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Bush v. State

NEW YORK SUPREME COURT, APPELLATE DIVISION, THIRD DEPARTMENT


March 26, 2009

TIMOTHY D. BUSH, APPELLANT,
v.
STATE OF NEW YORK, RESPONDENT.

The opinion of the court was delivered by: Kane, J.

Published by New York State Law Reporting Bureau pursuant to Judiciary Law § 431.

This opinion is uncorrected and subject to revision before publication in the Official Reports.

Calendar Date: February 17, 2009

Before: Cardona, P.J., Rose, Kane, Kavanagh and Stein, JJ.

MEMORANDUM AND ORDER

Appeal from an order of the Court of Claims (Schaewe, J.), entered January 28, 2008, which granted defendant's motion to dismiss the claim.

Claimant, an inmate, alleged that certain items of his personal property were lost by the Department of Correctional Services. When claimant's administrative remedies were exhausted upon receipt of a memo dated September 1, 2004 denying his claim, claimant served upon defendant a notice of intention to file a claim. Claimant subsequently filed a claim against defendant on April 18, 2005. The Court of Claims dismissed the claim as untimely, prompting this appeal.

We affirm. It is well established that "the requirements of the Court of Claims Act as to the filing of claims must be strictly construed because the question of timeliness of filing is jurisdictional" (Matter of Welch v State of New York, 71 AD2d 494, 498 [1979], lv denied 50 NY2d 802 [1980]; accord Roberts v State of New York, 11 AD3d 1000, 1001 [2004]). Pursuant to Court of Claims Act § 10 (9), an inmate seeking to recover damages for lost personal property must file a claim within 120 days of exhausting his or her administrative remedies (see Pristell v State of New York, 40 AD3d 1198, 1198 [2007]; Matter of McCullough v State of New York, 3 AD3d 749, 749 [2004]). Contrary to claimant's contention, his filing of a notice of intention to file a claim did not extend the time within which the claim must be served or filed (see Pristell v State of New York, 40 AD3d at 1198-1199). As claimant filed his claim well beyond the 120-day limit, the Court of Claims properly dismissed it as untimely.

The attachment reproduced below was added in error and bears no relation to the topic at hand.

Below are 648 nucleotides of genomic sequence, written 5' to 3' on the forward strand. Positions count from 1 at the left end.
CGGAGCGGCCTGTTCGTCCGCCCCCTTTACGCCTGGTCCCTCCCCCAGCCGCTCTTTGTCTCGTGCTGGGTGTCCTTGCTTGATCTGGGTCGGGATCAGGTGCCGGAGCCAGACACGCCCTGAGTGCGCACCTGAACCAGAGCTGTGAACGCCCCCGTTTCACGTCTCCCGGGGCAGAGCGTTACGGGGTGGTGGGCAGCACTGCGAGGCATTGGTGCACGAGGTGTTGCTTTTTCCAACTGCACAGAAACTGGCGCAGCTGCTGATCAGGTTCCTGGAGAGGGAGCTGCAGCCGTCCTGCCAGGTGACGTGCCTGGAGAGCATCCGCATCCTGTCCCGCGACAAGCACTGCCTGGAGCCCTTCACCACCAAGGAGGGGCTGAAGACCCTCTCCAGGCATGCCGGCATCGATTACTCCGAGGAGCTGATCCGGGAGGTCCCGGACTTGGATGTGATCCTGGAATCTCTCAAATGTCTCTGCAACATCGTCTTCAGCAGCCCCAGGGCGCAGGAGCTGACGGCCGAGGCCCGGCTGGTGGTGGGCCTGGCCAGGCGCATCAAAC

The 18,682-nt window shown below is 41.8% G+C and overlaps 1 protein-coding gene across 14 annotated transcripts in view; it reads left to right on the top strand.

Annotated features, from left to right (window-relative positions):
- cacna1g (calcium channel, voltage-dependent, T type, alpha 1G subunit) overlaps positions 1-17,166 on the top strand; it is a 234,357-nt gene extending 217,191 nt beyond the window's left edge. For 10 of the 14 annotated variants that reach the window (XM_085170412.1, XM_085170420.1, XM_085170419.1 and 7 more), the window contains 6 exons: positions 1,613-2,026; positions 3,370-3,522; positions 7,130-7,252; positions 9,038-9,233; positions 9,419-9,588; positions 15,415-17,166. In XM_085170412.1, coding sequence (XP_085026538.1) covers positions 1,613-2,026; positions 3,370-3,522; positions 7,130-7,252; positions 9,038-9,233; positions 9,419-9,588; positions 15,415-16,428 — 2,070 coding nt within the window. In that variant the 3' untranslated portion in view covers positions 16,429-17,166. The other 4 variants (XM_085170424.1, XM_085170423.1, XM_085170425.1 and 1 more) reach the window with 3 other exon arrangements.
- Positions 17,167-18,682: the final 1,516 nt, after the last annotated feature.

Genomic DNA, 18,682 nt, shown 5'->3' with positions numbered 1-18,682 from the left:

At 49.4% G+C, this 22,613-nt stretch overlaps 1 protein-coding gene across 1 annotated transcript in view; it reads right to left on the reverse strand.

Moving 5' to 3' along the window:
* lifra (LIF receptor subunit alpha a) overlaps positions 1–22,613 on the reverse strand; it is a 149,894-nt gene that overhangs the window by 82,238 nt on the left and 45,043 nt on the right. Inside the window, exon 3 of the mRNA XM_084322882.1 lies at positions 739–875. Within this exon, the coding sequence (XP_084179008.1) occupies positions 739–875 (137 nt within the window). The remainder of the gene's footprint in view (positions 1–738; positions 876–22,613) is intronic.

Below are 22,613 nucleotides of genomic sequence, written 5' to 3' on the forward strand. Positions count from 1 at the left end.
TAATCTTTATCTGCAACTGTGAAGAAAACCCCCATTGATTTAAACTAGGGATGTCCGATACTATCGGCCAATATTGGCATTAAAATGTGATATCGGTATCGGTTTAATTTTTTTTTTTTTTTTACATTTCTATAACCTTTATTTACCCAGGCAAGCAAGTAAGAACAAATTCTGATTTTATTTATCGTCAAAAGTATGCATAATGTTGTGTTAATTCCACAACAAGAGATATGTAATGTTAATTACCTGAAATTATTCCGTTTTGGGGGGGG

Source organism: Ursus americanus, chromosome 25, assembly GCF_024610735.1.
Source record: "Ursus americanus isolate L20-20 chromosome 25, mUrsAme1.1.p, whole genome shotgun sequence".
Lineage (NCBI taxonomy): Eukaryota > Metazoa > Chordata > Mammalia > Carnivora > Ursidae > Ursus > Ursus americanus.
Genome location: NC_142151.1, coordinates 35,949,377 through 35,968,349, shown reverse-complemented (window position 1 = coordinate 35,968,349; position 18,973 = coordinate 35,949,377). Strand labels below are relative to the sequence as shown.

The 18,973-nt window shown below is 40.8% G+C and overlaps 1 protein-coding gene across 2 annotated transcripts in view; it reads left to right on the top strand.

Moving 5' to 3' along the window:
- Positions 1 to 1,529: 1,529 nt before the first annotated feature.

Claimant's remaining contentions were either not raised before the Court of Claims and are therefore unpreserved for our review (see Carter v State of New York, 284 AD2d 810, 811 [2001]) or have been considered and found to be unpersuasive.

Cardona, P.J., Rose, Kavanagh and Stein, JJ., concur.

ORDERED that the order is affirmed, without costs.

20090326

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